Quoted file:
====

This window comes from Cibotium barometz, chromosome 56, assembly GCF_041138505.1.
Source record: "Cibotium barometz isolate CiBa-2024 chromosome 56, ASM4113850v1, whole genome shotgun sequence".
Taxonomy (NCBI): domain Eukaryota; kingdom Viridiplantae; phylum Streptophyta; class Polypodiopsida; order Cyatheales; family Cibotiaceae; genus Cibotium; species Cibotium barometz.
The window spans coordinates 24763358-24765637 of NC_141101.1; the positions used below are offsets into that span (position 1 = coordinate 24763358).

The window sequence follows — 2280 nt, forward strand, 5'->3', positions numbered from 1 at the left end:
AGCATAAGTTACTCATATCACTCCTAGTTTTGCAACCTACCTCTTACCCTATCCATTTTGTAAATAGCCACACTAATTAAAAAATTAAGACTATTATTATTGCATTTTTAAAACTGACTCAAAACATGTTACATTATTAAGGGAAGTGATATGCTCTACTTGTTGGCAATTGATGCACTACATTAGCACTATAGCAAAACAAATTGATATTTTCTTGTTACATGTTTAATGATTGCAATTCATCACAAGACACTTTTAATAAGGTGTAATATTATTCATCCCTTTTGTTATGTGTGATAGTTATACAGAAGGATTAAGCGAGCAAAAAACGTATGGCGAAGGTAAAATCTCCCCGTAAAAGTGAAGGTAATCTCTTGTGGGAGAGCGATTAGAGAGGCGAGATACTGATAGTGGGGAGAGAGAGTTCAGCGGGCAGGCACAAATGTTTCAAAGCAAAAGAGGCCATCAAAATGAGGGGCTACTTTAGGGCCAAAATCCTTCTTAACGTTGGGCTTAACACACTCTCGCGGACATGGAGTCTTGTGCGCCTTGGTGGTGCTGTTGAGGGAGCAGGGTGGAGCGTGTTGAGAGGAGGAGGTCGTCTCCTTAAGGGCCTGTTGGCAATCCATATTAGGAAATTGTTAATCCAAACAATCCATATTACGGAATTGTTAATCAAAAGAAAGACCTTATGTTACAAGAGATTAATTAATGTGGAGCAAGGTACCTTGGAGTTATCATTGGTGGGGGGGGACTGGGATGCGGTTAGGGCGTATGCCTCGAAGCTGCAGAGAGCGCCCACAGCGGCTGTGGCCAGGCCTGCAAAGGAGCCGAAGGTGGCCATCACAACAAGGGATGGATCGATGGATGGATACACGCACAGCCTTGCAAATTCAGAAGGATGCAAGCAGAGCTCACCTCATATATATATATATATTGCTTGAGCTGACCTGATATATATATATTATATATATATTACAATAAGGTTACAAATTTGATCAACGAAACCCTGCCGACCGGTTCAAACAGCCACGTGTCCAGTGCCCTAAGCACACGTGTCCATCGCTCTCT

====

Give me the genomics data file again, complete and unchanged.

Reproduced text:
This window comes from Cibotium barometz, chromosome 56, assembly GCF_041138505.1.
Source record: "Cibotium barometz isolate CiBa-2024 chromosome 56, ASM4113850v1, whole genome shotgun sequence".
Taxonomy (NCBI): domain Eukaryota; kingdom Viridiplantae; phylum Streptophyta; class Polypodiopsida; order Cyatheales; family Cibotiaceae; genus Cibotium; species Cibotium barometz.
The window spans coordinates 24763358-24765637 of NC_141101.1; the positions used below are offsets into that span (position 1 = coordinate 24763358).

The window sequence follows — 2280 nt, forward strand, 5'->3', positions numbered from 1 at the left end:
AGCATAAGTTACTCATATCACTCCTAGTTTTGCAACCTACCTCTTACCCTATCCATTTTGTAAATAGCCACACTAATTAAAAAATTAAGACTATTATTATTGCATTTTTAAAACTGACTCAAAACATGTTACATTATTAAGGGAAGTGATATGCTCTACTTGTTGGCAATTGATGCACTACATTAGCACTATAGCAAAACAAATTGATATTTTCTTGTTACATGTTTAATGATTGCAATTCATCACAAGACACTTTTAATAAGGTGTAATATTATTCATCCCTTTTGTTATGTGTGATAGTTATACAGAAGGATTAAGCGAGCAAAAAACGTATGGCGAAGGTAAAATCTCCCCGTAAAAGTGAAGGTAATCTCTTGTGGGAGAGCGATTAGAGAGGCGAGATACTGATAGTGGGGAGAGAGAGTTCAGCGGGCAGGCACAAATGTTTCAAAGCAAAAGAGGCCATCAAAATGAGGGGCTACTTTAGGGCCAAAATCCTTCTTAACGTTGGGCTTAACACACTCTCGCGGACATGGAGTCTTGTGCGCCTTGGTGGTGCTGTTGAGGGAGCAGGGTGGAGCGTGTTGAGAGGAGGAGGTCGTCTCCTTAAGGGCCTGTTGGCAATCCATATTAGGAAATTGTTAATCCAAACAATCCATATTACGGAATTGTTAATCAAAAGAAAGACCTTATGTTACAAGAGATTAATTAATGTGGAGCAAGGTACCTTGGAGTTATCATTGGTGGGGGGGGACTGGGATGCGGTTAGGGCGTATGCCTCGAAGCTGCAGAGAGCGCCCACAGCGGCTGTGGCCAGGCCTGCAAAGGAGCCGAAGGTGGCCATCACAACAAGGGATGGATCGATGGATGGATACACGCACAGCCTTGCAAATTCAGAAGGATGCAAGCAGAGCTCACCTCATATATATATATATATTGCTTGAGCTGACCTGATATATATATATTATATATATATTACAATAAGGTTACAAATTTGATCAACGAAACCCTGCCGACCGGTTCAAACAGCCACGTGTCCAGTGCCCTAAGCACACGTGTCCATCGCTCTCT